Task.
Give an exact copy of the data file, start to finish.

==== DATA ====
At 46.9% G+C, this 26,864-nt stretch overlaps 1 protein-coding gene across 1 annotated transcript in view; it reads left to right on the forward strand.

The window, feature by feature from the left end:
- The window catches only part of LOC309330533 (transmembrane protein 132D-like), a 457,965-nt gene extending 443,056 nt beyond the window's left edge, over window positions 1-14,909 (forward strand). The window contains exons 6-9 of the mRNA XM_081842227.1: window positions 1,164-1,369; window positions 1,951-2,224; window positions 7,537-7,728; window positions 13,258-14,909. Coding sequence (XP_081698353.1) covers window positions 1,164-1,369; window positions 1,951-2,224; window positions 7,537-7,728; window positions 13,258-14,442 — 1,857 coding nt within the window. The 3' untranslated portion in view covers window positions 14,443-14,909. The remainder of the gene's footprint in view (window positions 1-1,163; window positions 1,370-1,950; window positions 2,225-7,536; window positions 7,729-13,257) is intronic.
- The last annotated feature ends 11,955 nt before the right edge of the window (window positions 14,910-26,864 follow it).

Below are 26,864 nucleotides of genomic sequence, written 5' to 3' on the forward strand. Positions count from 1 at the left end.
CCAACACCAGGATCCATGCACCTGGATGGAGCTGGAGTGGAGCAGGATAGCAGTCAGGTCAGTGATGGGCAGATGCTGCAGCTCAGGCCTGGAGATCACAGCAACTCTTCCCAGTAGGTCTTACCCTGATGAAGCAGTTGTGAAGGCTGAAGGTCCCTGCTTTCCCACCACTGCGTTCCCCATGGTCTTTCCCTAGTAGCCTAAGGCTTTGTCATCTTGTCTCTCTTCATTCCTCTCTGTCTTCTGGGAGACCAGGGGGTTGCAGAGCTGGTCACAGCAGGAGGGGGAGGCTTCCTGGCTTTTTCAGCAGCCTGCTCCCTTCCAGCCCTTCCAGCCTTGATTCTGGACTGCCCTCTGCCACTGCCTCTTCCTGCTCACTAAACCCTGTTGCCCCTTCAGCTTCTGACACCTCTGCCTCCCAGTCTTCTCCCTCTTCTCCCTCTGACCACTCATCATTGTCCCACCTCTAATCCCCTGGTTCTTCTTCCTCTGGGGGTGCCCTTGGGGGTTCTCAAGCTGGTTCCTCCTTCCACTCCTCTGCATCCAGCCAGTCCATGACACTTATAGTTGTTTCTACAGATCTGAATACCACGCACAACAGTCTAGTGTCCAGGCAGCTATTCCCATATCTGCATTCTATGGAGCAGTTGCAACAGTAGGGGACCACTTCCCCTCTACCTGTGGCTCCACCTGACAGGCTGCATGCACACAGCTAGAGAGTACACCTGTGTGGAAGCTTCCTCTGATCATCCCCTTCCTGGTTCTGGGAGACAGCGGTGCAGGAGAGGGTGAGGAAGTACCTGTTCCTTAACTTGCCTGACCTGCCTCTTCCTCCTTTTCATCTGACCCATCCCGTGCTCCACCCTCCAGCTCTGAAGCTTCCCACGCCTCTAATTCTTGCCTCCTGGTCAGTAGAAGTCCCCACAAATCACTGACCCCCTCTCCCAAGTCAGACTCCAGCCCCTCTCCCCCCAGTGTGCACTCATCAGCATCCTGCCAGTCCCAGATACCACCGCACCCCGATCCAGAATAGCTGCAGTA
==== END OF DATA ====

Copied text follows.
At 46.9% G+C, this 26,864-nt stretch overlaps 1 protein-coding gene across 1 annotated transcript in view; it reads left to right on the forward strand.

The window, feature by feature from the left end:
- The window catches only part of LOC309330533 (transmembrane protein 132D-like), a 457,965-nt gene extending 443,056 nt beyond the window's left edge, over window positions 1-14,909 (forward strand). The window contains exons 6-9 of the mRNA XM_081842227.1: window positions 1,164-1,369; window positions 1,951-2,224; window positions 7,537-7,728; window positions 13,258-14,909. Coding sequence (XP_081698353.1) covers window positions 1,164-1,369; window positions 1,951-2,224; window positions 7,537-7,728; window positions 13,258-14,442 — 1,857 coding nt within the window. The 3' untranslated portion in view covers window positions 14,443-14,909. The remainder of the gene's footprint in view (window positions 1-1,163; window positions 1,370-1,950; window positions 2,225-7,536; window positions 7,729-13,257) is intronic.
- The last annotated feature ends 11,955 nt before the right edge of the window (window positions 14,910-26,864 follow it).

Below are 26,864 nucleotides of genomic sequence, written 5' to 3' on the forward strand. Positions count from 1 at the left end.
CCAACACCAGGATCCATGCACCTGGATGGAGCTGGAGTGGAGCAGGATAGCAGTCAGGTCAGTGATGGGCAGATGCTGCAGCTCAGGCCTGGAGATCACAGCAACTCTTCCCAGTAGGTCTTACCCTGATGAAGCAGTTGTGAAGGCTGAAGGTCCCTGCTTTCCCACCACTGCGTTCCCCATGGTCTTTCCCTAGTAGCCTAAGGCTTTGTCATCTTGTCTCTCTTCATTCCTCTCTGTCTTCTGGGAGACCAGGGGGTTGCAGAGCTGGTCACAGCAGGAGGGGGAGGCTTCCTGGCTTTTTCAGCAGCCTGCTCCCTTCCAGCCCTTCCAGCCTTGATTCTGGACTGCCCTCTGCCACTGCCTCTTCCTGCTCACTAAACCCTGTTGCCCCTTCAGCTTCTGACACCTCTGCCTCCCAGTCTTCTCCCTCTTCTCCCTCTGACCACTCATCATTGTCCCACCTCTAATCCCCTGGTTCTTCTTCCTCTGGGGGTGCCCTTGGGGGTTCTCAAGCTGGTTCCTCCTTCCACTCCTCTGCATCCAGCCAGTCCATGACACTTATAGTTGTTTCTACAGATCTGAATACCACGCACAACAGTCTAGTGTCCAGGCAGCTATTCCCATATCTGCATTCTATGGAGCAGTTGCAACAGTAGGGGACCACTTCCCCTCTACCTGTGGCTCCACCTGACAGGCTGCATGCACACAGCTAGAGAGTACACCTGTGTGGAAGCTTCCTCTGATCATCCCCTTCCTGGTTCTGGGAGACAGCGGTGCAGGAGAGGGTGAGGAAGTACCTGTTCCTTAACTTGCCTGACCTGCCTCTTCCTCCTTTTCATCTGACCCATCCCGTGCTCCACCCTCCAGCTCTGAAGCTTCCCACGCCTCTAATTCTTGCCTCCTGGTCAGTAGAAGTCCCCACAAATCACTGACCCCCTCTCCCAAGTCAGACTCCAGCCCCTCTCCCCCCAGTGTGCACTCATCAGCATCCTGCCAGTCCCAGATACCACCGCACCCCGATCCAGAATAGCTGCAGTA